People should be encouraged to be useful and productive (in a philanthropic or altruistic way) so as to benefit all of humanity and not just themselves (and, of course, the corporate greed, heavens forbid that we forget the corporate).
By making knowledge and information freely available and accessible — and I mean “freely”, with no strings attached like having to sign up first or must give up something personal in exchange — we eliminate any opportunity or possibility of selfishness and greed entering into the picture.
[Let me just clarify that my definition of “free” is in its strictest definition. There is no cost. Having to enroll or sign up and provide personal information in exchange for receiving whatever is “free” is not free for, although there is no money involved, something more precious is given up, one’s personal privacy. This is not free. It is perversion of what is and should be free.]
By making knowledge and information freely available and accessible, we ensure that more people can participate and perhaps propose improvements and better versions and, perhaps, come up with better ways to solve some of the imperfections — because no human solution will ever be perfect, as in not even the slightest snag or glitch or small inapplicability to some instances with unique and unforeseen circumstances or conditions.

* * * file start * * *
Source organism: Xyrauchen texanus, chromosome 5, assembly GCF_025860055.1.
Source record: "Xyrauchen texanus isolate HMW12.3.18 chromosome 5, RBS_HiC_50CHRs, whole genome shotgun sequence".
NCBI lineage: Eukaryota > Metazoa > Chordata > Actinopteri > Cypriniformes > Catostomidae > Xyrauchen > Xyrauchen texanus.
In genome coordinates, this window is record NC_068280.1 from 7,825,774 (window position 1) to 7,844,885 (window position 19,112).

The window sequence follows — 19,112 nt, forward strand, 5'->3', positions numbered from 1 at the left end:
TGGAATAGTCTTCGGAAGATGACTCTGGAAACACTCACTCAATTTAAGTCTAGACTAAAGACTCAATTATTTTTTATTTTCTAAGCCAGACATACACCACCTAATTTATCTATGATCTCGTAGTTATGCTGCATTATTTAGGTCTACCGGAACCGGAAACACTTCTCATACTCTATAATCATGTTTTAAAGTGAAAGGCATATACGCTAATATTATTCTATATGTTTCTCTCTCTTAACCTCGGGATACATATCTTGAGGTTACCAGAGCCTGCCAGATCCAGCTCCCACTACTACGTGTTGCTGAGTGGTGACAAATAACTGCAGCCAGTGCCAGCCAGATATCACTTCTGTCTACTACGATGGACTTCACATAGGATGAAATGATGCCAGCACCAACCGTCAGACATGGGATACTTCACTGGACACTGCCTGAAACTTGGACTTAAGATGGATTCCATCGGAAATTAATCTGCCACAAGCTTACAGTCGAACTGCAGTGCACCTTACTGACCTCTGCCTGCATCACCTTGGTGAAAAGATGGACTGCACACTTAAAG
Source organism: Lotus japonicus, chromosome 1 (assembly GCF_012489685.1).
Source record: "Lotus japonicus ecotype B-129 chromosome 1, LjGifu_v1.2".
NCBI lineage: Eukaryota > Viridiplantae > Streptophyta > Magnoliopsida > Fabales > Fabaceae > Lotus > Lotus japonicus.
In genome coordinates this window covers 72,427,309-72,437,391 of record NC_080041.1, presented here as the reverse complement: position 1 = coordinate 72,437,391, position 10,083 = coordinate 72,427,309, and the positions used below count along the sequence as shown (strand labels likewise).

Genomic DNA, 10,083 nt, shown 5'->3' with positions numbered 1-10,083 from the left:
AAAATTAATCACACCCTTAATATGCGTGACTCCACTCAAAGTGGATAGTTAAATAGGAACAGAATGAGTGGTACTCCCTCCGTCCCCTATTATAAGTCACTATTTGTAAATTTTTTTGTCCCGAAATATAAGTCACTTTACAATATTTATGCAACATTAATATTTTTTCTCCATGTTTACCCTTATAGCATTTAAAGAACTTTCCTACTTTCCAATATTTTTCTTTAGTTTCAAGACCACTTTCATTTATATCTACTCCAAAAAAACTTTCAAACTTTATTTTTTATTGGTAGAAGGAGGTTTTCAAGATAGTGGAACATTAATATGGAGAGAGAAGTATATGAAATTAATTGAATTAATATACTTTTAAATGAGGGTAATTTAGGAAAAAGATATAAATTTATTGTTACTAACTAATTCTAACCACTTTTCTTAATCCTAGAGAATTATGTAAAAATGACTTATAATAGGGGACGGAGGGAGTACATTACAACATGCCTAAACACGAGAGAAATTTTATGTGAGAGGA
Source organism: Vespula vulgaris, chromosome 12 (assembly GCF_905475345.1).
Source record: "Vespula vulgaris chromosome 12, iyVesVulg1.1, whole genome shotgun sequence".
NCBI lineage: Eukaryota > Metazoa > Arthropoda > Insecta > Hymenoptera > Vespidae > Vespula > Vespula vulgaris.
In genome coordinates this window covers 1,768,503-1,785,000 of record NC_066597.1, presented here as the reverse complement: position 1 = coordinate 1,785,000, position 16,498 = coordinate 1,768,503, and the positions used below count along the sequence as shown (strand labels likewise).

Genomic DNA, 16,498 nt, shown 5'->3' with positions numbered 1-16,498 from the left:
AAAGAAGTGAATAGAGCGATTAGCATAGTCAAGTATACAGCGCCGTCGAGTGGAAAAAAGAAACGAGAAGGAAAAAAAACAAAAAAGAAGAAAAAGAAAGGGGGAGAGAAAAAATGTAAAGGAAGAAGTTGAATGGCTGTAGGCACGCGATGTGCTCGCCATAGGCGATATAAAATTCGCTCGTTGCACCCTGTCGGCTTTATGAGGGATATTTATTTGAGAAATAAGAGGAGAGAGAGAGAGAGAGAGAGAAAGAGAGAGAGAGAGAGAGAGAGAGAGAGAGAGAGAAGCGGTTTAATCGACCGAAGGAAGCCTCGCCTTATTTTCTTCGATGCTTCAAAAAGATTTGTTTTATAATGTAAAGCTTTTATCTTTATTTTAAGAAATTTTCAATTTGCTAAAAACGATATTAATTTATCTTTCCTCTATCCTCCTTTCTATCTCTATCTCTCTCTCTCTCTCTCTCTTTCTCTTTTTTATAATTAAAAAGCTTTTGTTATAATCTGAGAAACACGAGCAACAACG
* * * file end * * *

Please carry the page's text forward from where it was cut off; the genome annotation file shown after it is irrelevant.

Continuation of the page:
In conclusion, making knowledge and information free available and accessible means people who are intelligent and industrious/hardworking and want to improve their lives will and should benefit and rightfully so precisely because they deserve to benefit — because they are smart and are not afraid to work to better themselves. The only people we should make money out of are the stupid and the lazy. These people deserve to be taken advantage of because they have bad qualities and values which are a hindrance and obstacle to mankind’s progress and development.